• There isn’t any way to escape dementia as you age
  • It’s normal to be unhappy and depressed when you are old
  • Older people can never be thought of as attractive

To add fuel to this mentality and better understand the limiting mindset that people fall into, Ramona cites the three “Calamitous C’s” of complacency, conventionality and compliance as the primary conditions of why people do not have the courage to go after their dreams after a certain age.  

Very often, people settle in life and have an underlying fear of change and many people by a certain age are conditioned to adhere to customs, rules and procedures.  And lastly, many people buy into the media and society’s propaganda about aging.

In order to shift this thinking and not be sucked in by the negative talk on aging, Ramona recommends replacing the three “Calamitous C’s” with three positive “Constructive Cs” which are change, curiosity and courage.

Embracing change and looking at life with a keener sense of curiosity will lead to living with increased courage.  Rather than focus on fear, focus on taking action and make a commitment to something that inspires you. And foremost, stop talking about aging as if it is synonymous with a mindset of decline.

Re-evaluating our existing life model it is apparent that people are living almost twice as long as they were in the early 1900’s and that there is a need for a new life course to live the highest quality of life.

Ramona believes there is clearly a paradigm shift in progress and it’s not all about living decrepit old lives. It’s about living in Incline mode and staying active. Change needs to occur at a grassroots level and people need to make a conscious choice to commit to living a purposeful life.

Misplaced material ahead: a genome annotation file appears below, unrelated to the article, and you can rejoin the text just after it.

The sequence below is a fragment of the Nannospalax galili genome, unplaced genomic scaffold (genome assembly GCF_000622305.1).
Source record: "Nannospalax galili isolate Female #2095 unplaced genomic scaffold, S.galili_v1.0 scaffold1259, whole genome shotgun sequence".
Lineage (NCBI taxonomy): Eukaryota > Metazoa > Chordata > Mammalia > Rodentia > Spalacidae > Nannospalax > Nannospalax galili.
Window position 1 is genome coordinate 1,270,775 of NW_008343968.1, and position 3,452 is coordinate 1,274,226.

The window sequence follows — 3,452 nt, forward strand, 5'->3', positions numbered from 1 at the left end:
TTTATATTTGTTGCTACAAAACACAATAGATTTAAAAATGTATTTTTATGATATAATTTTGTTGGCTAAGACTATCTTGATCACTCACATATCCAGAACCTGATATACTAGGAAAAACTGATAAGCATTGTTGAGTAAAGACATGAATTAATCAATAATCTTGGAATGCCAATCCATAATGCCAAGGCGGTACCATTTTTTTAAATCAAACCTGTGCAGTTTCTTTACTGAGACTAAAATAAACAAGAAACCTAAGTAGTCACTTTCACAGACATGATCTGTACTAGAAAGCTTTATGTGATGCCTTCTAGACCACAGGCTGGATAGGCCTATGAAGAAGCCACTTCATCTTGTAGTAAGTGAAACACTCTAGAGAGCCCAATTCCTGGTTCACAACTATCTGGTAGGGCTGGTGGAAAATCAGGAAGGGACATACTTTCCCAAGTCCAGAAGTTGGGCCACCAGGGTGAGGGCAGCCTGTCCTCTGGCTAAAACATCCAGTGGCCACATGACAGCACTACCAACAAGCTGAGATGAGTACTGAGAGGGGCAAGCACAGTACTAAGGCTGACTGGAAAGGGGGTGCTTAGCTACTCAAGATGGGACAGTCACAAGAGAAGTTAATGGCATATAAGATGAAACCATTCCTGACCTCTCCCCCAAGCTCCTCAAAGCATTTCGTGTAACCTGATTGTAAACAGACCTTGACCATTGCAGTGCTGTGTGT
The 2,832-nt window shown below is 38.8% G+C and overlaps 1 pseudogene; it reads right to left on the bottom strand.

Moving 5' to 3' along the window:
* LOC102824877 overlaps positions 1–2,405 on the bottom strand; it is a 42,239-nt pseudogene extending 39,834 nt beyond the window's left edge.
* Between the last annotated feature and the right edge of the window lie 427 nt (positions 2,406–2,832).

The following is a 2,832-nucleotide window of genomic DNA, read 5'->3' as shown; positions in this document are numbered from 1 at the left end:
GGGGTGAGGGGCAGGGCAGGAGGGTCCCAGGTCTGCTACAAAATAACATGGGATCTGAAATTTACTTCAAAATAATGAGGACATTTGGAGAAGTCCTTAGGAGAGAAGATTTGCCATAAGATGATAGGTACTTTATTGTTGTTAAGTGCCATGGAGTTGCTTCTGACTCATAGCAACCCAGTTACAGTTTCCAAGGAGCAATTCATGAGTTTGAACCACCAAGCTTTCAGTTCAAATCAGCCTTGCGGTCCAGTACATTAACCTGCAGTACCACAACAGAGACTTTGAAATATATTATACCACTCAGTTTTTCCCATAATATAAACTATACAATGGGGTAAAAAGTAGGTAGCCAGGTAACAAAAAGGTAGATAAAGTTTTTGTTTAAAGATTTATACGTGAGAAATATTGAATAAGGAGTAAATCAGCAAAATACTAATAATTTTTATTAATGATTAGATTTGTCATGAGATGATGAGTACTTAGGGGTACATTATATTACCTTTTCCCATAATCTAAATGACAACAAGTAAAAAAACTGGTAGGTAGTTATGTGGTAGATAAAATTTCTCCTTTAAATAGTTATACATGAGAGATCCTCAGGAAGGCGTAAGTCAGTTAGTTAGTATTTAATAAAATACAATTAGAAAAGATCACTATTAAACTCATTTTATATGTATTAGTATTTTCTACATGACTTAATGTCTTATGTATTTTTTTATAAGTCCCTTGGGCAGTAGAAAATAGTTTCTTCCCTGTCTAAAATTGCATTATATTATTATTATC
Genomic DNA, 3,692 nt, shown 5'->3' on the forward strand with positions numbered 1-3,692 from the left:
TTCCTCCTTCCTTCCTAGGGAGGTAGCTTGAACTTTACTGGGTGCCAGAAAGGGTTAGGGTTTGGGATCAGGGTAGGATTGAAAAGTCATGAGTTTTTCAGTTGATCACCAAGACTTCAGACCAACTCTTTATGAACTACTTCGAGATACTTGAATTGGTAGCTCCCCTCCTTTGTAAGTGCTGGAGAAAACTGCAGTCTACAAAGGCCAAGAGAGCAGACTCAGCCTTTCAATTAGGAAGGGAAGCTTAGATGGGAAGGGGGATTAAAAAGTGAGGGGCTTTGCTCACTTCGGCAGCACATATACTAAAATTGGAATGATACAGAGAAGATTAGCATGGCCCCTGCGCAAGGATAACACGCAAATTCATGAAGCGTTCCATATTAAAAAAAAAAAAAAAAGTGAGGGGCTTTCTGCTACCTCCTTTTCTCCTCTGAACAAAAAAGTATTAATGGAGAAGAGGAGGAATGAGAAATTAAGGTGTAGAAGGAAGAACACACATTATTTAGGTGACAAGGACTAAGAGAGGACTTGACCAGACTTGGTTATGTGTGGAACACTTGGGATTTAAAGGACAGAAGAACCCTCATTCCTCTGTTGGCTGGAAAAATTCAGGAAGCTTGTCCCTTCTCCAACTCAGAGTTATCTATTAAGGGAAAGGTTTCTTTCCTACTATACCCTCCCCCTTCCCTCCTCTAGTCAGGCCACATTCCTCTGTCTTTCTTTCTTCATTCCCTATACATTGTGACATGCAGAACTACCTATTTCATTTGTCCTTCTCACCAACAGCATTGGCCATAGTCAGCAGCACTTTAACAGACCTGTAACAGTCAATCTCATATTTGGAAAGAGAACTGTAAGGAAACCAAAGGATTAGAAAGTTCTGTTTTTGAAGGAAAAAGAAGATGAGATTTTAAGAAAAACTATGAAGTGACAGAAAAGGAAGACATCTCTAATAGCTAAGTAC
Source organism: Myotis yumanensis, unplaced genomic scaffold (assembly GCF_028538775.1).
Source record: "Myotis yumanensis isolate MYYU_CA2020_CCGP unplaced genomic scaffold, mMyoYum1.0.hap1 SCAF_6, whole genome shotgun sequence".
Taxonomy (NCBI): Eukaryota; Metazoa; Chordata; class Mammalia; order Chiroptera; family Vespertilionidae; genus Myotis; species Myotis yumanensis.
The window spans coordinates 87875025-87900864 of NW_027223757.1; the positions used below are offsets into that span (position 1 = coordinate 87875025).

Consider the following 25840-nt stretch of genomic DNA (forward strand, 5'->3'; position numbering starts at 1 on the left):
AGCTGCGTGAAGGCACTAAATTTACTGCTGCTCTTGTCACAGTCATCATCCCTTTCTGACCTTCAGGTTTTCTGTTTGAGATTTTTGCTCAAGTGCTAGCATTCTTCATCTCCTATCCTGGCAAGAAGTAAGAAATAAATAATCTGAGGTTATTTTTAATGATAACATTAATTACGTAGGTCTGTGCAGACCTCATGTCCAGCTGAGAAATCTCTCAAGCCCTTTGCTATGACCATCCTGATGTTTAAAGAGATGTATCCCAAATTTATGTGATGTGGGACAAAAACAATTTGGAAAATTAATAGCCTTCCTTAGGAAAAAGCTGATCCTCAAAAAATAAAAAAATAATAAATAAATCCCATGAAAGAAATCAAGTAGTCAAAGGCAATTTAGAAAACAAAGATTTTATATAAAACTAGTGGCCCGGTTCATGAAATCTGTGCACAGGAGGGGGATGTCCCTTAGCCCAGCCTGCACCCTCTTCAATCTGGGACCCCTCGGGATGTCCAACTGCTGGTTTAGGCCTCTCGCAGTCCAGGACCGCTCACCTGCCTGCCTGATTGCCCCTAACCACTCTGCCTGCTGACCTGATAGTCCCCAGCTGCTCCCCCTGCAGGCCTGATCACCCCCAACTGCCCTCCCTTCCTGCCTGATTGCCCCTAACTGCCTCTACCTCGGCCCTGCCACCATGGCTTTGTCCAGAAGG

Citing the new Stanford Center on Longevity’s New Map of Life.

“Changes are occurring worldwide as fertility rates decline and there is a significant increase in human longevity through technology and medicine. 20 to 30 years have been added to previous life spans for many and people born today have a 50% chance to live to 100 and beyond.”

As people live longer society needs to reevaluate our existing life model as it evolved for lives that were half as long.  

Our traditional three-stages of life – education, work, family and retirement – is outdated and a new life course is required to provide greater flexibility and multiple stages.

A new model is needed that will support people to live high-quality lives for 100 years or more, including:

  • New models for education, including lifelong learning
  • A redesign of how we work
  • New policies for healthcare, housing, the environment
  • More intergenerational communities
  • Many groups of forward-thinking individuals are studying ways to do this. One such group is the Stanford Center on Longevity. The aim is to develop recommendations for governments, employers, businesses, parents, and policymakers. This initiative is called a “New Map of Life” and it’s worth following its progress.

Practical tips we can introduce into our lives immediately include practicing gratitude which increases your resilience levels and gives you purpose, staying playful and maintain connections within your community.

As we age make the conscious choice to embrace an attitude of Incline and not succumb to society’s prevailing mindset of “decline.”  Keep physically and mentally active and if you are young, cultivate relationships with older adults which will begin laying the groundwork to ensure a legacy of embracing an attitude of positive aging.

Links & References: 

Published Books:  Inclined Elders: How to rebrand aging for self and society



Stanford Center on Longevity’s New Map of Life